Road Test: 2009 Ford Flex Limited AWD
This 2009 review is representative of model years 2009 to 2012.
By John Phillips of Car and Driver
An embarrassment of riches is a nice problem to have, right up until you have to explain it.
Customer: "What's that? It looks like an SUV."
Ford salesman: "No, no, definitely not an SUV. That's the Edge. It's a crossover with a 3.5-liter, 24-valve V-6 and a six-speed automatic."
Customer: "Okay, then, what's that over there? It looks like half station wagon, half SUV."
Ford salesman: "No, no, definitely not a wagon or an SUV. That's the Taurus X. It's a crossover with a 3.5-liter, 24-valve V-6 and a six-speed automatic."
Customer: "Well, jeez, what's that in the corner, then? Gotta be a wagon, right?"
Ford salesman: "No, no, definitely not a wagon. That's the Flex. It's a crossover with a 3.5-liter, 24-valve V-6 and a six-speed automatic."
Three crossovers with the same drivetrain, three crossovers with all- or front-wheel drive, three crossovers that are within an inch of each other in height, three crossovers that carry base prices starting at less than 30 grand.
In truth, exactly no one will mistake the Flex for its siblings, mostly because it resembles a starter kit for a billboard company. Although Ford refuses to utter the "w" word, the company would prefer you call it a wagon rather than a minivan — tempting, given the Flex's cubist cockpit, which seats seven (or six, if you order the twin captain's chairs as a second row). Riding on a Taurus X platform that has been stretched five inches, the Flex is a Holland Tunnel of a car — far larger than it appears in photos. Its wheelbase surpasses a Honda Pilot's by 8.7 inches. Its overall length beats a Toyota Highlander's by 13.4 inches. With its second- and third-row seats folded flat, the Flex offers 83 cubic feet of cargo space, more than the mammoth Toyota Land Cruiser. And the top-of-the-line Flex Limited AWD, as tested here, weighs 4844 pounds. Back in '91, a Buick Roadmaster Estate wagon — just about the largest thing we'd driven that wasn't still attached to tail fins — was more than 400 pounds lighter.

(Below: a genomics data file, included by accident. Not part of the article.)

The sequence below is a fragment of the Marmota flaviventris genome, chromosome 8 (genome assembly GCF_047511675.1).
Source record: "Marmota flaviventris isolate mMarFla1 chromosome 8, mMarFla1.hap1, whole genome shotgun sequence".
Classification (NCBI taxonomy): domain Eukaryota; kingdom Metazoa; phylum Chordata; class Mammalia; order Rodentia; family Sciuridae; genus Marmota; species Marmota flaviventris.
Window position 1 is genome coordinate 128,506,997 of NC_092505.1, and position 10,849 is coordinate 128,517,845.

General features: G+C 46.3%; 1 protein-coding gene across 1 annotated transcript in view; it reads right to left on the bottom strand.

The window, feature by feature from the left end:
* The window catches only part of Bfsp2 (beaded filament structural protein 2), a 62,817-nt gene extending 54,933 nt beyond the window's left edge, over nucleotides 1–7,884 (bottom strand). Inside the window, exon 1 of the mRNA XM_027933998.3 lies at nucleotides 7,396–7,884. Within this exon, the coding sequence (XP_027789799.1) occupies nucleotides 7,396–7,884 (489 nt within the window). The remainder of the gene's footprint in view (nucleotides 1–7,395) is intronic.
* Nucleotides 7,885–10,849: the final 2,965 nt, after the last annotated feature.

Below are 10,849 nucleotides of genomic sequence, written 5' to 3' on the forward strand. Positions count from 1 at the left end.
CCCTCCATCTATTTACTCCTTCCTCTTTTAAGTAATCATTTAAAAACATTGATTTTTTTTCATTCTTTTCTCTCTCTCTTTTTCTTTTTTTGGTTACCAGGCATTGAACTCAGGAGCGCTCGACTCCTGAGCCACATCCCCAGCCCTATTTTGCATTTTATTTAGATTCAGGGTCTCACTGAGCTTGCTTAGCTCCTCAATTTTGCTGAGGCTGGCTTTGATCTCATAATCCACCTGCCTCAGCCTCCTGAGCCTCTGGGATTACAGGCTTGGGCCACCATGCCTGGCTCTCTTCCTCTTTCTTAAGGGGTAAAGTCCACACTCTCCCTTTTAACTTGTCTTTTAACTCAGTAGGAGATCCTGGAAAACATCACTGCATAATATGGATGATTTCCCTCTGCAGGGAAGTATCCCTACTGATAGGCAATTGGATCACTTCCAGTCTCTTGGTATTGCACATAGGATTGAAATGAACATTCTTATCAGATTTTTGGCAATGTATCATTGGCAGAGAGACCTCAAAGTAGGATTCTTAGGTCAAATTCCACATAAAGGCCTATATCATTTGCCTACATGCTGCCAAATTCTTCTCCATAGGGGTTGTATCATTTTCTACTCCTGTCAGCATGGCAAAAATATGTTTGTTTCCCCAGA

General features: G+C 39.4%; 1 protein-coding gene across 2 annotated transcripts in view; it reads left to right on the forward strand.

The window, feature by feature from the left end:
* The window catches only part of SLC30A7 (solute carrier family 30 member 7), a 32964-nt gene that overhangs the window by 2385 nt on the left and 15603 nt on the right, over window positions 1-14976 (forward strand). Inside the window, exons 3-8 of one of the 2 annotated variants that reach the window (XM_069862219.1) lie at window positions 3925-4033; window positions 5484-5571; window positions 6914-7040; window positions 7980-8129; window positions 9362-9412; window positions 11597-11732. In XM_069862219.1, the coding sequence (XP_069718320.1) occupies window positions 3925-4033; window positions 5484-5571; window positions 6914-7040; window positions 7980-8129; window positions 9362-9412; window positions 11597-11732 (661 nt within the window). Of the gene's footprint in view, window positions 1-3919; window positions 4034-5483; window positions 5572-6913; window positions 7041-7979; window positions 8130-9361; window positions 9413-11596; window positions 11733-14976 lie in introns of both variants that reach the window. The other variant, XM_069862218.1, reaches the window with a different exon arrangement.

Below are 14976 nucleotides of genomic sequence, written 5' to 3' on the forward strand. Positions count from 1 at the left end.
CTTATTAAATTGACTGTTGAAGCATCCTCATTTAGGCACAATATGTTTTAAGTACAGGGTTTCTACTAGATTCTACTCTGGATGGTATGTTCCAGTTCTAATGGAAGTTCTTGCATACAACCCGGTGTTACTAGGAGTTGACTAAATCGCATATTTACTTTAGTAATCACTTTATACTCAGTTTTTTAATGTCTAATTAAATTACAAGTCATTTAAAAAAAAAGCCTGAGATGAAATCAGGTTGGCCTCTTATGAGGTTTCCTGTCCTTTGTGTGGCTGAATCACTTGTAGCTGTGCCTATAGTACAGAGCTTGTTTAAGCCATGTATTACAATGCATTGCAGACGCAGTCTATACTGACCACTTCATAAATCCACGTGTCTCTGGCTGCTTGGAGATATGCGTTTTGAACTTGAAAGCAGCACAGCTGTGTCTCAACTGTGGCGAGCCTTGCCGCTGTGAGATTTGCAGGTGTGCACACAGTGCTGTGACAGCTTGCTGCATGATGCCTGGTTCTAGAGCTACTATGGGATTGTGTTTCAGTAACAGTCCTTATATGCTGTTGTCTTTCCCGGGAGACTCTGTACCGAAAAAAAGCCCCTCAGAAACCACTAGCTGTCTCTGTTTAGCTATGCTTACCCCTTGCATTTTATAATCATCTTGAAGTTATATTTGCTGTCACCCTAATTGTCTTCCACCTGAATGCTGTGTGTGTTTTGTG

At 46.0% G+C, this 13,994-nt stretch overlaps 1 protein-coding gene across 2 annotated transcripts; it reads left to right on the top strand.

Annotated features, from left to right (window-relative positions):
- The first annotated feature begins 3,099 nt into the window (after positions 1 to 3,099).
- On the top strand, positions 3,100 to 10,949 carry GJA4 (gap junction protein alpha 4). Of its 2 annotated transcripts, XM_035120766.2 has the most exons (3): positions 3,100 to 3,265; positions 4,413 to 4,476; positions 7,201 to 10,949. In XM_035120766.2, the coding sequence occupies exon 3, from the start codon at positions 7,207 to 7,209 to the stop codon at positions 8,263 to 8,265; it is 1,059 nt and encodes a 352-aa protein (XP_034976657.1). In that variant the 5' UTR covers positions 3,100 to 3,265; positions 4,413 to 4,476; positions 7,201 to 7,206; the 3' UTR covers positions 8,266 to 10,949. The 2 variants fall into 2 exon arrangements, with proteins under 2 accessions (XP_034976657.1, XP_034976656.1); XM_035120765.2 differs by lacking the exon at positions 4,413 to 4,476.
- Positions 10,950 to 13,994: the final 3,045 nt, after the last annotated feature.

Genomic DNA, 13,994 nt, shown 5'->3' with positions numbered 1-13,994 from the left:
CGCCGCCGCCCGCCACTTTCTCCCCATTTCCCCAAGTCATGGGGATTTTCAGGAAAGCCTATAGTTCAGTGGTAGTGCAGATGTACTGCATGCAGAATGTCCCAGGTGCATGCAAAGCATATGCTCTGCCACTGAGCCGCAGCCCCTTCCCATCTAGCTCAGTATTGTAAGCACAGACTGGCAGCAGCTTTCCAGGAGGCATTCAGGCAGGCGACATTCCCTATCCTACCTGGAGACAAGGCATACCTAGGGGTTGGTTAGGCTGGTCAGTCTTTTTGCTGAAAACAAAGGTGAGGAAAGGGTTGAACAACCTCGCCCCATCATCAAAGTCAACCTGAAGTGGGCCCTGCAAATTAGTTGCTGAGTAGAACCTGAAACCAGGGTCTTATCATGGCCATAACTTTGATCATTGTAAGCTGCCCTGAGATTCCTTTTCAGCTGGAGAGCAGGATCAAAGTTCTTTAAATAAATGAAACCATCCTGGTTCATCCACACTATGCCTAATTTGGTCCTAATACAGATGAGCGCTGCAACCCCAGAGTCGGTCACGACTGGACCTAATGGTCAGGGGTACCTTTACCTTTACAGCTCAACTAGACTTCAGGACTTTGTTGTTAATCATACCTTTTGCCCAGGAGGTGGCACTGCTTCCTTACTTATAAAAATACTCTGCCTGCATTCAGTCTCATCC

No matter. Inside and out, the Flex is dazzling. Panel gaps, paint, surface textures — all are superb. The front doors close heavily and silently, like coffin lids. There are seven dome lights and a like number of available hues for footwell illumination. The cockpit demonstrates Lexus-like attention to detail, including contrasting leather stitching. Second-row riders will enjoy the wedge-shaped footrests, à la Rolls-Royce. The silky off-white headliner brightens what might otherwise have been a dark office, and the elegant faux-wood trim is dispersed to persuasive effect. In fact, the cockpit is sufficiently luxurious that the Flex could easily have been sold as a Lincoln. The $1495 "Vista Roof" (remember the Olds Vista Cruiser?) includes one sliding sunroof over the front seats, two fixed "portholes" above the middle seats, and a 33-by-16-inch fixed pane above the third row.
The IP's four gauges are clear and simple, although the fat steering wheel can obscure the speedo's vital 60-to-80-mph range. The center stack, whose valuable topmost acreage is given over to the optional nav screen/backup camera ($2375), is easy to learn despite its 32 buttons. Too much space, however, has been commandeered by an analog clock at the bottom of the stack. We'd gladly have forgone that timepiece in favor of larger HVAC controls and a radio that displayed stations on its own screen, rather than on the nav's.